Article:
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The Globetrotting Texan

(Practically) Free Paris

FRANCE | Monday, 28 February 2011 | Views [715]

Paris is known to be one of the most expensive cities in Europe. If you’re not well-informed, it surely is: my budgeting skills have been beaten by Paris before, and almost once again this last week (which is why I was gone from the blogosphere, briefly)

Me thoroughly enjoying my first time in Paris 

back in 2007, by indulging in a free game of

hide and seek.

This time, I decided to fight back. Paris will not win! I am poor, and certainly cannot afford to be any poorer. So  this time around, I did my research. And I decided to share what I discovered:

The Louvre: It’s free on Friday evenings. And if you’re under 26 years old. If you’re teacher. And the first Sunday of every month it’s free for anybody. So save yourself some money and plan accordingly: just don’t forget to bring your ID to qualify for under-26 or teacher discounts. If you don’t believe me, you can check out the official website in English, here.

Les Invalides: You can access the famous Musée de l´Armée for free if you are under 18, a EU citizen under 25, in the military (of any country, but you are required to show up in uniform), or a journalist. Don’t forget to bring the appropriate ID. Otherwise, if you are a citizen of non-EU country under 26, you only pay 4 euros to get in. More information, in French, here.

Paris Catacombs: Sadly, the only way you can get in for free is if you are under 13 years old. Assuming that my readers are not, I can tell you that if you are under 26 years old, regardless of nationality, you can get in for only 4 euros if you bring your ID. More information, in English, here.

Oscar Wilde’s Tomb

Père Lachaise Cementery: It’s free and well worth a visit. You can pay your respects to the likes of Jim Morrison, Edith Piaf, Frederic Chopin, Modigliani, Henri Salvador, Molière, Balzac and Oscar Wilde (don´t forget to bring your favorite lipstick and leave a kiss on his tomb!). If you don’t want to waste a lot of time or be forced to purchase a map of the tombs for 3 euros once you get there, you can find a map with all the “famous” graves here and plan your route beforehand.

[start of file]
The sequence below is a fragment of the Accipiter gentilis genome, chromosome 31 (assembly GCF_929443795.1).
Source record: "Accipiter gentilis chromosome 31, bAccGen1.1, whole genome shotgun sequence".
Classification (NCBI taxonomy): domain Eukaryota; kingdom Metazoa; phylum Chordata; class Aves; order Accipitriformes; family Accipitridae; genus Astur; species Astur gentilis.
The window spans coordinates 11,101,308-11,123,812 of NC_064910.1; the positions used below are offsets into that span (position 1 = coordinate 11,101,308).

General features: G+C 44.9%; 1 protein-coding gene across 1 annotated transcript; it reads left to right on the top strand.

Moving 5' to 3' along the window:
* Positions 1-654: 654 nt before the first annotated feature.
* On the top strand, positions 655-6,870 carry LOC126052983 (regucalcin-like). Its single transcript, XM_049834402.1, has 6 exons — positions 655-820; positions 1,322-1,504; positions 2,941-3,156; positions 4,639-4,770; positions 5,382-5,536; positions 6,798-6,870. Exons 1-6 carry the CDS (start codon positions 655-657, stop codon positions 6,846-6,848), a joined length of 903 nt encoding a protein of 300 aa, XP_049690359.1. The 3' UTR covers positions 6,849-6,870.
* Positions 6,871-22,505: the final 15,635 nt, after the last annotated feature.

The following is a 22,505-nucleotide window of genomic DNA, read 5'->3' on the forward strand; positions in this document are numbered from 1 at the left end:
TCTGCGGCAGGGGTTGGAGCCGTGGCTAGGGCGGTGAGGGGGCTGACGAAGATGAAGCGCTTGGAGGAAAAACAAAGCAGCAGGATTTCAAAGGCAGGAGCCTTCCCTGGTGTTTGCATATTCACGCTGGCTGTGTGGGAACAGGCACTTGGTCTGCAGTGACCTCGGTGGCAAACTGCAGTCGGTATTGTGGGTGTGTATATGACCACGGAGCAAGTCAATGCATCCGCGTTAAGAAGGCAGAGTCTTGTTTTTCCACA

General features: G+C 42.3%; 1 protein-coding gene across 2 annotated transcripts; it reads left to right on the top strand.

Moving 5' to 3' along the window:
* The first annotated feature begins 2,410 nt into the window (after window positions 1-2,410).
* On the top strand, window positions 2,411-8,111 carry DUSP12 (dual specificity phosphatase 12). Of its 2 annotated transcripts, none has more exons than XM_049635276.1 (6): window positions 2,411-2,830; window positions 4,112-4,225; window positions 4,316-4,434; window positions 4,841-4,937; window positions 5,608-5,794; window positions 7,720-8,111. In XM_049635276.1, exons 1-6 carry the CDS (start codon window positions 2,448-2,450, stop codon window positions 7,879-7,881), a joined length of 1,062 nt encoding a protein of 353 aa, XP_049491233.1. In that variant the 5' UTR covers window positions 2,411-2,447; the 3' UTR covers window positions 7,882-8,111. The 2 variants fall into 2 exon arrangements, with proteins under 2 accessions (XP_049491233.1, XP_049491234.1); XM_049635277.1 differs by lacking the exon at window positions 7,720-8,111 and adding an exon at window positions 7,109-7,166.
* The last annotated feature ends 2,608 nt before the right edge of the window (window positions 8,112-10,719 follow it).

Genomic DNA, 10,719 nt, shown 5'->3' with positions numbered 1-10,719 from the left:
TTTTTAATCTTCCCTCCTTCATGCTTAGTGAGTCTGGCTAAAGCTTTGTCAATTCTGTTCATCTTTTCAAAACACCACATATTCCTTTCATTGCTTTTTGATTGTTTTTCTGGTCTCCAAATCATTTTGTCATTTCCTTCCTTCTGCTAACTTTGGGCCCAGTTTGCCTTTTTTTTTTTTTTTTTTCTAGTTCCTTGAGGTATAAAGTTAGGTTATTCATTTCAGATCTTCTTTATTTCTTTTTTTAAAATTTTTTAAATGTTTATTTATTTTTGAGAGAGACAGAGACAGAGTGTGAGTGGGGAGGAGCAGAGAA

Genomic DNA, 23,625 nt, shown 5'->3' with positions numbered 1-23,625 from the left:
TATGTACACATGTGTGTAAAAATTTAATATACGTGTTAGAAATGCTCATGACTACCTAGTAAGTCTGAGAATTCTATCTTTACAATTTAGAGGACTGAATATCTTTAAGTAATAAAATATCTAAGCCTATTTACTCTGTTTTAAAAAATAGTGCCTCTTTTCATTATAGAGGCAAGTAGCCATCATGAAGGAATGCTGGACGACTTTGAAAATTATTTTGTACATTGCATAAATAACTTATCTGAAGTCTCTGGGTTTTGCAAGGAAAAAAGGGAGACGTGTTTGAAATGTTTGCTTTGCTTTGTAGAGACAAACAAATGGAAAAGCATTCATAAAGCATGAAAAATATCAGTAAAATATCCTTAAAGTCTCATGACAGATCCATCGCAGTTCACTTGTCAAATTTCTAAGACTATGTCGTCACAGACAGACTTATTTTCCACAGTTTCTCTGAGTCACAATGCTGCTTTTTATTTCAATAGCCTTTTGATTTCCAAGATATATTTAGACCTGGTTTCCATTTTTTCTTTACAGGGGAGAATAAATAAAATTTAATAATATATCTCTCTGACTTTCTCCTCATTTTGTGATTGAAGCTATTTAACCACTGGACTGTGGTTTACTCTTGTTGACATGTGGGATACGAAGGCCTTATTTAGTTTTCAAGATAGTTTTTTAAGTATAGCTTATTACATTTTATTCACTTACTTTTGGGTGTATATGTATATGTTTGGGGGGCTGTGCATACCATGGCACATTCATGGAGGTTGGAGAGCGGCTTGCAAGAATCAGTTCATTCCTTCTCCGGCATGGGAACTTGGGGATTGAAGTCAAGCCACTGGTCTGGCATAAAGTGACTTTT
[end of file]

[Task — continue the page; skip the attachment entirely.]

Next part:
Eiffel Tower: Sorry, it’s definitely not free. But I can give you a tip: reserve your ticket online beforehand and avoid all the lengthy lines that pick-pocketers love to target on a busy day. If you get the ticket online, all you have to do is show up, pick it up, and go up. Remember, if you plan on going all the way to the top of the tower, you need to reserve it at least 3 to 4 weeks in advance.

Paris Museum Pass: If you only have a few days in Paris, and you’re not under 26, you can always buy a Paris Museum Pass that will let you go to all the museums and monuments you want, as many times as you want, and best of all, without standing in line, for cheap. You can buy a 2, 4 or 6-day pass, and even order it online to get it before you leave home, so once you’ve arrived you can hit the ground running! More info at their official website in English, here.

Stay in Good Graces: French people are likely to be nicer and therefore, more helpful, if you simply attempt to speak French. Even if you’re bad at it, as long as you initially approach them in French, they will be more willing to switch to English for you if you simply just try to speak French. So, polish your basic skills: it’s free too.

Get your Velib´on!

Study Up on Public Transportation: There are many options to navigate the sometimes confusing public transportation system in Paris. First, you must chose: do you prefer the metro (subway, tube) or bicycles? For the metro option, there are a few alternatives that depend on your schedule and budget. Basically you can buy tickets as you use them, buy whole day or weekly passes, or get a Paris Visite pass that allows you unlimited travel throughout the whole Paris transportation system (including buses, trains, etc.) plus discounts on restaurants and shops. Check out your metro options here. And if you plan on partying the night away, but going back to your hotel or home before 5:30 am (when the metro opens), take a look at the Noctilien, the night-bus service.  As for the bicycle service, you can access the official Vélib website here and download the English-language brochure at the top-right corner, but basically you can buy 1-day passes (for 1 euro) or 7 day passes (for 5 euro) that will allow you to use all the public bicycles in the city: Not a bad way to move around Paris, and it beats being underground and shoved around in small claustrophobia-inducing compartments. And best of all: this service is available 24-hours!

Eating Out: You can eat at great restaurants for very little with this local tip: book your restaurant beforehand online here (French only, sorry) and receive up to 50% off on your meals in restaurants throughout France. (Thanks to CountrySkipper for the tip!)

See, planning ahead and reading blogs like mine never hurt anybody :D

Any more questions? Leave a comment below or ask me anything!

Tags: budget, capital, cheap, france, free, french, paris, travel, trip, velib

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